After the long COVID hiatus, I have been dancing again. And to celebrate the return to the dancefloor, I have been taking out all my pairs of tango shoes for a spin to share the return-to-dancing love. But, I just had to admit a defeat. At least it feels that way. It’s time for my Cinderella Tango Shoes to be retired. And yes, my tango shoes have names – at least the good pairs do.
The Cinderella Shoes
My Cinderella shoes were one of my favorite pairs, but I feel like I let them down with a lackluster sendoff of rusty post-Covid-year dancing. They are a bit gaudy up close as most tango shoes are with pink, champagne, and gold micro glitter and satin, designed to stand out in the moody lighting of a Milonga. Tooled leather, open-toed, with a 7 cm closed heel, they made me want to sing “I Could Have Danced All Night”. They were very girly, definitely the pair I would have chosen for myself in grade school.
I remember the first time I wore them back when I was living in New York. My friend Allan said they looked like Cinderella’s shoes, and hence they became named my Cinderella Tango Shoes. They danced many, many tangos and though they had seen better days and no longer qualified as fancy Milonga shoes, they still worked great for Practicas and Classes. Sure some of the glitter had worn off the heels from all that collecting, and they had gone through a number of heel caps worn down by embellishments. The satin had deteriorated from time and use, but I thought they were still danceable. Until I put them on one Sunday night for our local Austin Practica and took a step and realized . . . the suspension had given out. The padding underneath the ball of the foot which is crucial for hours of pivots and turns and walking backward around the dance floor on heels had become uncomfortably thin. Another pair of tango shoes needed to be retired.
Memorable Tango Shoes
It got me thinking of other tango shoes that are no longer in active circulation: A few were non-starters, like the 8 cm red leather strappy pair with rosettes at the ankle. The problem was that the five thin straps of leather that make up the toe box circled completely under the padding and pressed into your feet while dancing. You can even see the straps in the pivot wear pattern on the button of the sole. The teal lizard-print 7.5 cm t-straps stretched out way too early because they were suede. Some shoes become relegated to Special Guest appearances like the black suede 7.5 cm pair with unusual cutouts and a ribbon that ties across the front of the ankle instead of a traditional strap. And my Aggie Tango shoes – the maroon and gold patent striped pair with the scalloped heels that have a place of honor as decor in my bar cabinet. They turn really fast, but also have no suspension. I think of them as Ferraris.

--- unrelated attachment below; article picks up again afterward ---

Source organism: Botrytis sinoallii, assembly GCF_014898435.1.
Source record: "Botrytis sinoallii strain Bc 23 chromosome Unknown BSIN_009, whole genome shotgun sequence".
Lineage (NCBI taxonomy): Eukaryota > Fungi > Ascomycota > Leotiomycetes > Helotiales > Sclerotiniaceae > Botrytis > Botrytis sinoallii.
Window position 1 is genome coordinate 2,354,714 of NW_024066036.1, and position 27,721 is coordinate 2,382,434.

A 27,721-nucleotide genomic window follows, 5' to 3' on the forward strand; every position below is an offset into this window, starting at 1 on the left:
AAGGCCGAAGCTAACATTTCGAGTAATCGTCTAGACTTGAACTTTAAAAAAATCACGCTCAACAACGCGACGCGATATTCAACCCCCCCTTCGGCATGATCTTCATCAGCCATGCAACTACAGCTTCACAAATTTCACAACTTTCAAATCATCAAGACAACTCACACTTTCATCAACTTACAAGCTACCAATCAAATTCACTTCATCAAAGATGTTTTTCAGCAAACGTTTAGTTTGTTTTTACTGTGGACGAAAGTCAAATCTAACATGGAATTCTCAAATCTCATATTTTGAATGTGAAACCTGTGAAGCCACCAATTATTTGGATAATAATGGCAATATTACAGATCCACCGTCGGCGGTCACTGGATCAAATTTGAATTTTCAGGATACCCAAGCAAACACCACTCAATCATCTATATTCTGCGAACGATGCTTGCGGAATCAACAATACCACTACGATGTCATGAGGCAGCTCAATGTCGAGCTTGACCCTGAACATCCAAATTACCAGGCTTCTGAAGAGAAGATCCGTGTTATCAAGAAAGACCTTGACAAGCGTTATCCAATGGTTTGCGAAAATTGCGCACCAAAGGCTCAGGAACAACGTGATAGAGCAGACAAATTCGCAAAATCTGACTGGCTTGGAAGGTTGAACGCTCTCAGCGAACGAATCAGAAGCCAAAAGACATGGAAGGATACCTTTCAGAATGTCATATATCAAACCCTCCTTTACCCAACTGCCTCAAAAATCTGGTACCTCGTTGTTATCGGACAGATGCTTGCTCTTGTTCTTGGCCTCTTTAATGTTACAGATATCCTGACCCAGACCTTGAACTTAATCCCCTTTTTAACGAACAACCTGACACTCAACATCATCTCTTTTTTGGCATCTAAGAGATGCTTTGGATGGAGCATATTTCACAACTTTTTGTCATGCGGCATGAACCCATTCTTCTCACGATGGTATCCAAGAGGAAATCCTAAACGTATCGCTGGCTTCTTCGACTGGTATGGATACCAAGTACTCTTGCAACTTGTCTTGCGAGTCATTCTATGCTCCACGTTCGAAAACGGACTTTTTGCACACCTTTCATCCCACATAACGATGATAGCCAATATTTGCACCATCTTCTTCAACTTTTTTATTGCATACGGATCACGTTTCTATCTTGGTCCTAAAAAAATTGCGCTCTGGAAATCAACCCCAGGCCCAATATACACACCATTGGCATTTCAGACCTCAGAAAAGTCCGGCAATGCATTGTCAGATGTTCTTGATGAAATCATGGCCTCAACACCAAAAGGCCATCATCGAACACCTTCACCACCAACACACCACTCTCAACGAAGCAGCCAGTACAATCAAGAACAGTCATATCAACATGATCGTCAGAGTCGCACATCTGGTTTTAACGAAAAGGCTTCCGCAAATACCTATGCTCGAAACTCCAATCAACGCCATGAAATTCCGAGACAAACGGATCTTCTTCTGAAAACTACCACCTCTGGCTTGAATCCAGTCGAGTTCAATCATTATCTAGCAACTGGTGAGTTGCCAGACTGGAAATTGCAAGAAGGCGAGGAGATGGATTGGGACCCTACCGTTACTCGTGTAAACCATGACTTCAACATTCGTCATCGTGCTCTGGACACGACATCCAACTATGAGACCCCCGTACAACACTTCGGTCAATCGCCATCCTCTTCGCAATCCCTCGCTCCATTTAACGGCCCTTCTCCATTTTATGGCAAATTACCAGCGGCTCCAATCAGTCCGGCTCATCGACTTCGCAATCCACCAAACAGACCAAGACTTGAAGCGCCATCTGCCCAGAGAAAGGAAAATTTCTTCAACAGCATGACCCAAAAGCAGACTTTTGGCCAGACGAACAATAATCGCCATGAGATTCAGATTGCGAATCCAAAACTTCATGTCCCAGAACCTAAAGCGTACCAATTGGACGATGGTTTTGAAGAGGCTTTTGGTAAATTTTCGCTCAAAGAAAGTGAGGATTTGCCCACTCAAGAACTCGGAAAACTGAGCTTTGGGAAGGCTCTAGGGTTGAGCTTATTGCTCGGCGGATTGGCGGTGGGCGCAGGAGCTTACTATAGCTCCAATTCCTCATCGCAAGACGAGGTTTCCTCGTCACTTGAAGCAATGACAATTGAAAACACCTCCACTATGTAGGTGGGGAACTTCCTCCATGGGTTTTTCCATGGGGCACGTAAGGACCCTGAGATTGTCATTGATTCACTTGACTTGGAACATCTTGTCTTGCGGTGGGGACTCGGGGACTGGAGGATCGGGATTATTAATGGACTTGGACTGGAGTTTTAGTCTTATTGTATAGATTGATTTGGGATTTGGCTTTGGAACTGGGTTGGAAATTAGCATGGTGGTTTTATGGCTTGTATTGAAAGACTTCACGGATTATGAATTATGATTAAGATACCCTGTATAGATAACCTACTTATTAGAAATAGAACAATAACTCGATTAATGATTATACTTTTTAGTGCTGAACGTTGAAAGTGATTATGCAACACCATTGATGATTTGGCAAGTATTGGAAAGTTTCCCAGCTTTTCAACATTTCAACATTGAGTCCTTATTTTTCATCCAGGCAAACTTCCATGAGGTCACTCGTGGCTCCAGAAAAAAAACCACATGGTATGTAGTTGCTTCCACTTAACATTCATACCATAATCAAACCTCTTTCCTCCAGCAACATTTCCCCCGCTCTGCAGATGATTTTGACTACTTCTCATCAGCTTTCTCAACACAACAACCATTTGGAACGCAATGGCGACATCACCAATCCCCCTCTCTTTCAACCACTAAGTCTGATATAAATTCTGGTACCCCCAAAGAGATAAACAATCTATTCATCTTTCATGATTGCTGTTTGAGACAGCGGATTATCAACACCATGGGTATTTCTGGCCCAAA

The Central Park Shoes
Several pairs have really good deaths worthy of the drama and passion of tango. I fondly remember the strappy neon pink patent leather 3-inch pair that were my Central Park Tango Shoes. They weren’t even real tango shoes – an Ann Taylor clearance special that I got for $20. The heel and sole were a little rigid, but probably what I needed as a beginning dancer at the Central Park Milonga. They had the necessary ankle straps to keep them on in fast turns, and I wasn’t going to wear real tango shoes on concrete. I always say – tango shoes are not street legal.
They danced many Milongas around the Shakespeare statue at the end of Poet’s Walk, and the neon pink made me identifiable after sunset and the park lamps came on. They successfully got me through my Summer of Tango, but by that September the toe straps had broken, one by one. When I turned them over the sole had completely worn away in places, and I could even see the green foam padding of the interior of the shoe. They were proudly danced into the ground.
The First Pair of Real Tango Shoes
The other notable death was my very first pair of real tango shoes. Red leather, 1.75 inches with butterfly cutouts on the top of the toe box. They made me realize lower heels can be better when you are building strength on wobbly ankles and still give enough pitch forward to your partner. It makes a difference when you have a good solid toe box that actually supports you in your turns. Those shoes spent countless hours at New York’s Triangulo when they still had the 20th Street studio with the beautiful mural of community regulars painted as dancers in an old Argentine Ballroom Milonga. Dante, my first teacher, led me through so many “Feel the Floor” side steps that I even wore a hole in the leather on the side of the left big toe. They were perfect for VolvoTango at the Christopher Street Pier because the heels were slightly wider than the usual tango stilettos and kept me from falling through the slats between the pier boards. Their death came on a Sunday afternoon where Bobby and I decided to make the most of a nuevo tanda and dance on the uncovered portion of the dance floor during a brief rain shower. After years of hard dancing, they literally fell to pieces and the sole came away from the shoe, but it was a tango death.
The Next Adventure
So now that I have taken a moment to mourn the Cinderella shoes, I am anxiously awaiting the delivery of 2 new pairs, bought through Axis Tango’s sample sale. I can’t wait to see the adventures they will have!